History books themselves have their own history. History has always been a subject that interests people, and it was always a reasonably large proportion of whatever the available media of the day was. And as parchment gave way to paper, and paper in turn became a mass market commodity more and more people were able to afford to indulge their interest in what had gone on in the past. So the popular history book intended for just anyone who was curious about the past started to appear in the 1930s and by the 1950s was an established genre.
One of the giants of popular history was Thomas Costain whose books sold in huge quantities. I think I missed out growing up because I have a feeling my teenage self would have loved them. The style of writing is the key. This is history written as a story.
So what you get out of this history book is basically a rather old fashioned view of history – but that is in itself quite interesting. How people in the fifties thought about history tells us quite a lot about what they believed in general. They were interested in character and had a much clearer idea of what was right and wrong than we do. So when a medieval king fiddles the system to his advantage, Thomas Costain regards this as a personal failing of the king involved.
It is worth exploring this one a bit. The king in question was Henry III and his modus operandum was to swear to comply with requests from this subjects for concessions. And once he had done so, he would apply to the pope and get the agreement annulled. This annoyed his subjects and in their exasperation they turned to Simon de Montfort. He proceeded to get parliament going, setting up history for several centuries of progress in the direction of democracy.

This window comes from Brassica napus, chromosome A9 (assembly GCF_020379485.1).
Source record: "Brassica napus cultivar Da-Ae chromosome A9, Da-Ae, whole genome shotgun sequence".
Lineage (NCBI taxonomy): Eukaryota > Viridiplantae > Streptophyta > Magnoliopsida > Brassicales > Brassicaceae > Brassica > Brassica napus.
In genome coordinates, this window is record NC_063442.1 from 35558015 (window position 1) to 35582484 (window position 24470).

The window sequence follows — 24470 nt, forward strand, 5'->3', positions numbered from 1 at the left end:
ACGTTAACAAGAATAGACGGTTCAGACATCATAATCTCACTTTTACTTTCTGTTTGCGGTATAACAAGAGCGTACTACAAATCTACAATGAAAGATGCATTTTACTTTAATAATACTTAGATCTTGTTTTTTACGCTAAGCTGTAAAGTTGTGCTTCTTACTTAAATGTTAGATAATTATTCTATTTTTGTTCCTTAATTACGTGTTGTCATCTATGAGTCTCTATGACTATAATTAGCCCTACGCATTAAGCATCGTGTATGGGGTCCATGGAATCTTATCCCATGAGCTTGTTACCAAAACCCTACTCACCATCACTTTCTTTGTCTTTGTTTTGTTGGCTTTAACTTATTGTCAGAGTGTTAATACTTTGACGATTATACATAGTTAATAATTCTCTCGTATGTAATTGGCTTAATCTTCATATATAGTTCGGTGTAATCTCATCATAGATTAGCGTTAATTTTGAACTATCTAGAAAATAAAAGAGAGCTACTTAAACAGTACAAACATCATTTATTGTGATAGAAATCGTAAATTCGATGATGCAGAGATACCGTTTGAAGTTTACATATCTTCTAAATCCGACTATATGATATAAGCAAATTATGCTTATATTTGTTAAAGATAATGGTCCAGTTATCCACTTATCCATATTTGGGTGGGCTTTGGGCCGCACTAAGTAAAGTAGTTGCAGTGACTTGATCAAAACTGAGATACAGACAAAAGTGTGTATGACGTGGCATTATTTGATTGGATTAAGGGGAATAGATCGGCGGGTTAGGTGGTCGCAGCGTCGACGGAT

So basically the formula is that history is full of characters, and it is legitimate to invent stuff you don’t know to fill in the human side of things. History has a direction and a purpose and like fiction it always contrives to have a happy ending.
Is this sort of history any use today? I have to say I find it grating to read more than a small dollop at the time. Hearing how pleased William the Marshall was when he finally got home after the wars for a bit of a rest is just annoying when you know there is simply no data on his emotional state. The frequent value judgements are irritating even when the values expressed are ones we still hold, which we often don’t. But it does make things very memorable, so if you want to have an overview of what was happening in the Middle Ages it isn’t a bad option.
I like the unpredictable. So today as a way of doing something I would not have chosen to I decided to go and see whatever was on at my local theatre. As it turned out it was Present Laughter by Noel Coward. Continue reading Present Laughter by Noel Coward
During the 2017 General Election I happened to be driving through Hastings, a town I know well and lived in for a few years. I was surprised to see a large group of Labour canvassers out in a fairly Tory part of the town. Hastings has gone Labour in the past but it was far from being an obvious target. I concluded that the folk I saw were enthusiastic but perhaps a little too optimistic. After all the media was assuring us that far from picking up places like Hastings Labour was on course to lose out badly. In fact one union leader set the bar pretty low by saying that if Labour only lost 20 seats it would be an acceptable result. Continue reading Labour – The Summer That Changed Everything BBC2 20/11/17
The First World War by John Keegan is history as a story. Keegan is a journalist, and it is said that journalism is the first draft of history. (The first draft of anything is usually rubbish, so that is why I don’t read the papers.) And a good way to look at this book is as a journalist going back over the previous drafts and making the story tighter. This isn’t a book that probes deeply into the causes of the war or comes to any profound conclusions about its effects. It is just the story of what happened. If that is what you want, this is what you get.